I was a big fan of Kurt Cobain (1967-1994) and his band, Nirvana. I therefore remember where I was when I first heard news of his death – it came on the TV in the gym I was in at the time (in an uninspiring town called Watford just north of London, UK, as you ask). I had three things in common with him.
I was born in the same year as he was (1967) and, also like him, had developed a considerable degree of both emotional and behavioural instability (despite doing, somehow, an MSc at the time). Thirdly, we had both experienced significant childhood trauma. (Actually, his parents divorced when he was seven years old, whilst mine had divorced when I was eight years old, so that’s very nearly four things in common. I was not, however, to the best of my recollection, an international grunge rock superstar.)
Like many sensitive children, it was obvious from an early age that Kurt Cobain was very creative. Also, like an increasingly large number of young people these days ( and it is certainly argued in some quarters that this ‘condition’ is over-diagnosed) he was labelled ‘HYPERACTIVE’ – now usually described as having ADHD (‘ATTENTION DEFICIT HYPERACTIVITY DISORDER’) and prescribed the drug called RETALIN (paradoxically, retalin is a derivative of amphetamine which, itself, more usually has a stimulant effect).
Due to his extreme sensitivity, Kurt Cobain experienced great distress and emotional trauma as a result of his parents’ divorce. When this shattering event occurred, he was just seven years old. It is recorded that he reported feeling unloved and deeply insecure after the divorce took place.
On top of all this, his life was made chaotic and disorganized by frequent moves to different geographical locations during which period he stayed with various different sets of relatives; this pattern of constant transience meant relationships he tried to form became disrupted and truncated.
Like many young people suffering from emotional distress, Kurt Cobain learned to mentally ‘escape’ – in his case by losing himself in his music and developing his enormous musical talent.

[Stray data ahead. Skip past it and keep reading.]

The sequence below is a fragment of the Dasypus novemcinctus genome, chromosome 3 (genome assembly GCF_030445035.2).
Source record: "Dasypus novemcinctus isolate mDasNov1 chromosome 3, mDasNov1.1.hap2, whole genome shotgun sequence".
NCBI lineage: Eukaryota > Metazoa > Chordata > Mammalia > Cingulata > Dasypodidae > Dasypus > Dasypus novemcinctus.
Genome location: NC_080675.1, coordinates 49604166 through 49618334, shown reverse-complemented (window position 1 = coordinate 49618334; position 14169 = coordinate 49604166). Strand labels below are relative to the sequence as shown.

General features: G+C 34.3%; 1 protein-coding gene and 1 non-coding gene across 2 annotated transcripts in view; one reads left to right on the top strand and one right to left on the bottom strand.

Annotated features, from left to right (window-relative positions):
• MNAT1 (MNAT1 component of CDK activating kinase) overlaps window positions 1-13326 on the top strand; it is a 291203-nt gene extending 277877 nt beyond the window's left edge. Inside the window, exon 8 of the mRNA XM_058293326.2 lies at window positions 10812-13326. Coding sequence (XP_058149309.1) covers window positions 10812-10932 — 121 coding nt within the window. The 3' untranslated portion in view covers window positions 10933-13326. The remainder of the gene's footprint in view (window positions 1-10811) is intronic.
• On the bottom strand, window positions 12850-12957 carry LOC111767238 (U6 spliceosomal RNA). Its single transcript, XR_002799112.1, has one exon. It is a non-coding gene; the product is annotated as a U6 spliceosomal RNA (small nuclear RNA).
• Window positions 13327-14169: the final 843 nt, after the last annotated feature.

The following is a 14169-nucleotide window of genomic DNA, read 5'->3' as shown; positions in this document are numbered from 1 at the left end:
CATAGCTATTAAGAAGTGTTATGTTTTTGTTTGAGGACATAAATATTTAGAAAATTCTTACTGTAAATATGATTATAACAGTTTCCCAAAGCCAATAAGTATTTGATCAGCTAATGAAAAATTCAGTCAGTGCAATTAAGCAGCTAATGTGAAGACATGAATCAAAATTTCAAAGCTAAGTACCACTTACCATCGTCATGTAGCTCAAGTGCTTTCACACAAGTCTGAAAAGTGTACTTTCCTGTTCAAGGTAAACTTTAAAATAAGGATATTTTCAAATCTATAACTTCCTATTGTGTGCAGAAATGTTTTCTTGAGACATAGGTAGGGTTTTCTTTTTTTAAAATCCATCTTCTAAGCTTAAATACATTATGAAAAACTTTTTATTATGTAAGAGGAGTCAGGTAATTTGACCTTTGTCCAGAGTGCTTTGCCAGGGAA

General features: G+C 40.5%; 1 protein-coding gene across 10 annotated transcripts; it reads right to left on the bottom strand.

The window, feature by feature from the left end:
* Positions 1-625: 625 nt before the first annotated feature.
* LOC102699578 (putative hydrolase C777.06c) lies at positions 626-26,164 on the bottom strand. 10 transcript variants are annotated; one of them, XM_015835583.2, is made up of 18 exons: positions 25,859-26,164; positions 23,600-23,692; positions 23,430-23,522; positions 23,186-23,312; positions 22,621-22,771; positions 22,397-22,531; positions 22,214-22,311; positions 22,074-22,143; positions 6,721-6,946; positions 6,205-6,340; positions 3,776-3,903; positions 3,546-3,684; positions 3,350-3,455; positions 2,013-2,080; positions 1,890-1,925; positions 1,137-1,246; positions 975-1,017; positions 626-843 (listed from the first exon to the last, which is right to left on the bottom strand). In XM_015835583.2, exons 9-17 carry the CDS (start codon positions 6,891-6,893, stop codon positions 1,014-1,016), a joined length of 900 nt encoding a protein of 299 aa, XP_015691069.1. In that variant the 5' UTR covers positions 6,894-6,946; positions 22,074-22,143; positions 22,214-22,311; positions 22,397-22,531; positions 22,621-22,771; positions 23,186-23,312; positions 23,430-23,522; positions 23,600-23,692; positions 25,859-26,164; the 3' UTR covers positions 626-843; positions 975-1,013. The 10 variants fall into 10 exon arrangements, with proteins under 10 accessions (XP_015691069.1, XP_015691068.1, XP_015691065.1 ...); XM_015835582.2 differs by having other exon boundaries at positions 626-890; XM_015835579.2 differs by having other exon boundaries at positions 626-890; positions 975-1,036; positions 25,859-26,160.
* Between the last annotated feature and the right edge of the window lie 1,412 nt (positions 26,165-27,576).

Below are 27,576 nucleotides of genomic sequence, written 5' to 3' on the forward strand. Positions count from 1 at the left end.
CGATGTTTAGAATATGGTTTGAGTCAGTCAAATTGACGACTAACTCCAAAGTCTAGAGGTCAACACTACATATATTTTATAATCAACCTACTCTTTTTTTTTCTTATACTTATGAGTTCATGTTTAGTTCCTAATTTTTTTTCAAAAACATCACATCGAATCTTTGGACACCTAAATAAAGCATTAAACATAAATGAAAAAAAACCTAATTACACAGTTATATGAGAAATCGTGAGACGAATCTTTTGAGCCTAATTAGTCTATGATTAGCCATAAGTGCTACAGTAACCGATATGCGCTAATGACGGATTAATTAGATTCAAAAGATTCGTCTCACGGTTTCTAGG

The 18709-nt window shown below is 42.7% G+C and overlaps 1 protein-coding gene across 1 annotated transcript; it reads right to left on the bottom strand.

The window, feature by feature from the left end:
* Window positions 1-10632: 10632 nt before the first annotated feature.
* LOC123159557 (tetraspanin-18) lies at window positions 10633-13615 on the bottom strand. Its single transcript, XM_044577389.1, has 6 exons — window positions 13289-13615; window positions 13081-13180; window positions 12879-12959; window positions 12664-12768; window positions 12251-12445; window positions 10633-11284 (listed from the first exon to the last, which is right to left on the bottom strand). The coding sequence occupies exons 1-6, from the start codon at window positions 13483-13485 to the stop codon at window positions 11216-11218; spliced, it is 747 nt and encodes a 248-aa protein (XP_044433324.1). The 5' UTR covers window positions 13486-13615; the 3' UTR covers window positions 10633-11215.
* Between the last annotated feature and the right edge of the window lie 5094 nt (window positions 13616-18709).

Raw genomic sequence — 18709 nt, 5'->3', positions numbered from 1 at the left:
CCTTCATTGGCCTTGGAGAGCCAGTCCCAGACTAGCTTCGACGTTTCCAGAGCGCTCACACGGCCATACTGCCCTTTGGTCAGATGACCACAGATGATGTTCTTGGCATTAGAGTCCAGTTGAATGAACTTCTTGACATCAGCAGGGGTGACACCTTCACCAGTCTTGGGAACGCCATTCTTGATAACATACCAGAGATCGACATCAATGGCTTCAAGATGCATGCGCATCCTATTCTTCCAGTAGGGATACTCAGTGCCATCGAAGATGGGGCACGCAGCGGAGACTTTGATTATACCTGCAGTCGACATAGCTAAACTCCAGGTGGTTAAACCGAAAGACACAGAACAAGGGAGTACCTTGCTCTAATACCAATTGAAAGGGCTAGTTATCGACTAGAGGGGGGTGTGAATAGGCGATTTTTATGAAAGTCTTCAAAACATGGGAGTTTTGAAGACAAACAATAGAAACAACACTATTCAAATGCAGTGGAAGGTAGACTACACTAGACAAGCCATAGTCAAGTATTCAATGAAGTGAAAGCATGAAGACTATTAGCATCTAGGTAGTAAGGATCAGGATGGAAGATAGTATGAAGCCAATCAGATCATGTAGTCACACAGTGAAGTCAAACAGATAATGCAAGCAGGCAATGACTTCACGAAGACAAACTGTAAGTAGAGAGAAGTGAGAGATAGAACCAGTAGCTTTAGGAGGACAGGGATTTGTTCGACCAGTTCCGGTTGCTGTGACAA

The psychological symptoms of his tortured emotional state started to manifest themselves in the form of INSOMNIA and a chronic stomach complaint which may well have been PSYCHOSOMATIC in origin ( the word ‘psychosomatic’ refers to the mechanism whereby mental stress causes physical problems – in other words, the mind’s effect upon the body).
In order to try to cope with his feelings of intense pain (both mental and physical) he started to ‘self-medicate’ with narcotics. (Psychologists would describe this as ADOPTING A MALADAPTIVE COPING MECHANISM IN ORDER TO DISSOCIATE FROM INTOLERABLE PAIN; see my post entitled: CHILDHOOD TRAUMA, BORDERLINE PERSONALITY DISORDER (BPD) AND DISSOCIATION in order to learn more about the phenomenon of dissociation acting as a psychological defense mechanism.)
When his band, Nirvana, became an international sensation, the effects of fame (as many famous people discover too late) caused him further severe stress. He was not comfortable around the media and found the attention, in general, overwhelming and intrusive. He became deeply, clinically depressed, complained that he derived no pleasure whatsoever from performing in front of thousands of adoring fans, and, eventually, attempted suicide in March 1994. He entered a coma and was hospitalized.
Very soon after this, he entered a drug rehabilitation facility in Los Angeles in an attempt to address his drug addiction. Within two days, however, he fled the hospital, and, overwhelmed by feelings of despair and utter hopelessness, committed suicide in his home by first injecting himself with a massive overdose of heroin and then shooting himself in the head using a shotgun.
It is a very sad fact that many talented and creative people seem to be more prone than average to extreme mental turmoil. Kurt Cobain was one such person, and, this, tragically, led to a vastly talented, perceptive and sensitive human being’s life coming to a far too premature end.
David Hosier BSc Hons; MSc; PGDE(FAHE).Click here for reuse options!
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